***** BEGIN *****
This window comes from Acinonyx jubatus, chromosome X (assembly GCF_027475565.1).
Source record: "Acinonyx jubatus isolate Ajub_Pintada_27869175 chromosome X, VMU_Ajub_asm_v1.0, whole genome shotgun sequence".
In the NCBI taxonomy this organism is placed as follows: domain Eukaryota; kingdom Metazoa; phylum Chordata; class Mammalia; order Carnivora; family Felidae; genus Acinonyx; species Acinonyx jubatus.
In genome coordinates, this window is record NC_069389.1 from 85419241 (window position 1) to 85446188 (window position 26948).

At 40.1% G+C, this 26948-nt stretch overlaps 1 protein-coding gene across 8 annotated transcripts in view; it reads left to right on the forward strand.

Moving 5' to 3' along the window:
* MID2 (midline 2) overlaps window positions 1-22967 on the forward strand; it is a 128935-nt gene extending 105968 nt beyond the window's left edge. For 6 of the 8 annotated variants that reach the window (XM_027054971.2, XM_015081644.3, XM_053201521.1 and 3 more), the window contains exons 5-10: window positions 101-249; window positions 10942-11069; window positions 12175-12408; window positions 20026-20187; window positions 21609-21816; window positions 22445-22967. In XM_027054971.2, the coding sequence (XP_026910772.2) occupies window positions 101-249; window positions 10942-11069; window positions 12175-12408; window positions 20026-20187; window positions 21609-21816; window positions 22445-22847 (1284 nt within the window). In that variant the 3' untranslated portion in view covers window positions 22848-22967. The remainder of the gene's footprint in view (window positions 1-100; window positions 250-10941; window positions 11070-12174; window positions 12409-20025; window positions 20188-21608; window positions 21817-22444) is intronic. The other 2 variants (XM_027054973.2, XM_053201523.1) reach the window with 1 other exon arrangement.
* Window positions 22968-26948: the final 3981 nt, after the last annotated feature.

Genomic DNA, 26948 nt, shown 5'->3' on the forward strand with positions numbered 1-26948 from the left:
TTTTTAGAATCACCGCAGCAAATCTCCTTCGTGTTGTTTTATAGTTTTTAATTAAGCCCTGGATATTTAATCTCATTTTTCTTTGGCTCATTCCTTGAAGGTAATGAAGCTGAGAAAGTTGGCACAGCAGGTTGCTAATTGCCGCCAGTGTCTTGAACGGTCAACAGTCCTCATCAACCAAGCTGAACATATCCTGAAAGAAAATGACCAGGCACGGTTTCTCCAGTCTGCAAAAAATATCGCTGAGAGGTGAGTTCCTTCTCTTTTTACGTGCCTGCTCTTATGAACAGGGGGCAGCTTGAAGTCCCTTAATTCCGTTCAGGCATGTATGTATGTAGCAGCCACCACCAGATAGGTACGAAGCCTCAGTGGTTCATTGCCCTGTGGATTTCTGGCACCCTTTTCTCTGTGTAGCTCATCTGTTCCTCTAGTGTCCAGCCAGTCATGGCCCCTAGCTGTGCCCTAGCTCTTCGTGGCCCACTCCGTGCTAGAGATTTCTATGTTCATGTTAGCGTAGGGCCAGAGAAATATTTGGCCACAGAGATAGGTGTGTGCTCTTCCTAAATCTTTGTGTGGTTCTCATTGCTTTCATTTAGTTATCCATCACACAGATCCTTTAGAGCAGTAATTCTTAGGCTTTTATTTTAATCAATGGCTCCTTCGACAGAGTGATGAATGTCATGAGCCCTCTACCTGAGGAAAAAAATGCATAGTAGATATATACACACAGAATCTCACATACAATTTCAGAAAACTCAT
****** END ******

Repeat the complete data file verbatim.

This window comes from Acinonyx jubatus, chromosome X (assembly GCF_027475565.1).
Source record: "Acinonyx jubatus isolate Ajub_Pintada_27869175 chromosome X, VMU_Ajub_asm_v1.0, whole genome shotgun sequence".
In the NCBI taxonomy this organism is placed as follows: domain Eukaryota; kingdom Metazoa; phylum Chordata; class Mammalia; order Carnivora; family Felidae; genus Acinonyx; species Acinonyx jubatus.
In genome coordinates, this window is record NC_069389.1 from 85419241 (window position 1) to 85446188 (window position 26948).

At 40.1% G+C, this 26948-nt stretch overlaps 1 protein-coding gene across 8 annotated transcripts in view; it reads left to right on the forward strand.

Moving 5' to 3' along the window:
* MID2 (midline 2) overlaps window positions 1-22967 on the forward strand; it is a 128935-nt gene extending 105968 nt beyond the window's left edge. For 6 of the 8 annotated variants that reach the window (XM_027054971.2, XM_015081644.3, XM_053201521.1 and 3 more), the window contains exons 5-10: window positions 101-249; window positions 10942-11069; window positions 12175-12408; window positions 20026-20187; window positions 21609-21816; window positions 22445-22967. In XM_027054971.2, the coding sequence (XP_026910772.2) occupies window positions 101-249; window positions 10942-11069; window positions 12175-12408; window positions 20026-20187; window positions 21609-21816; window positions 22445-22847 (1284 nt within the window). In that variant the 3' untranslated portion in view covers window positions 22848-22967. The remainder of the gene's footprint in view (window positions 1-100; window positions 250-10941; window positions 11070-12174; window positions 12409-20025; window positions 20188-21608; window positions 21817-22444) is intronic. The other 2 variants (XM_027054973.2, XM_053201523.1) reach the window with 1 other exon arrangement.
* Window positions 22968-26948: the final 3981 nt, after the last annotated feature.

Genomic DNA, 26948 nt, shown 5'->3' on the forward strand with positions numbered 1-26948 from the left:
TTTTTAGAATCACCGCAGCAAATCTCCTTCGTGTTGTTTTATAGTTTTTAATTAAGCCCTGGATATTTAATCTCATTTTTCTTTGGCTCATTCCTTGAAGGTAATGAAGCTGAGAAAGTTGGCACAGCAGGTTGCTAATTGCCGCCAGTGTCTTGAACGGTCAACAGTCCTCATCAACCAAGCTGAACATATCCTGAAAGAAAATGACCAGGCACGGTTTCTCCAGTCTGCAAAAAATATCGCTGAGAGGTGAGTTCCTTCTCTTTTTACGTGCCTGCTCTTATGAACAGGGGGCAGCTTGAAGTCCCTTAATTCCGTTCAGGCATGTATGTATGTAGCAGCCACCACCAGATAGGTACGAAGCCTCAGTGGTTCATTGCCCTGTGGATTTCTGGCACCCTTTTCTCTGTGTAGCTCATCTGTTCCTCTAGTGTCCAGCCAGTCATGGCCCCTAGCTGTGCCCTAGCTCTTCGTGGCCCACTCCGTGCTAGAGATTTCTATGTTCATGTTAGCGTAGGGCCAGAGAAATATTTGGCCACAGAGATAGGTGTGTGCTCTTCCTAAATCTTTGTGTGGTTCTCATTGCTTTCATTTAGTTATCCATCACACAGATCCTTTAGAGCAGTAATTCTTAGGCTTTTATTTTAATCAATGGCTCCTTCGACAGAGTGATGAATGTCATGAGCCCTCTACCTGAGGAAAAAAATGCATAGTAGATATATACACACAGAATCTCACATACAATTTCAGAAAACTCAT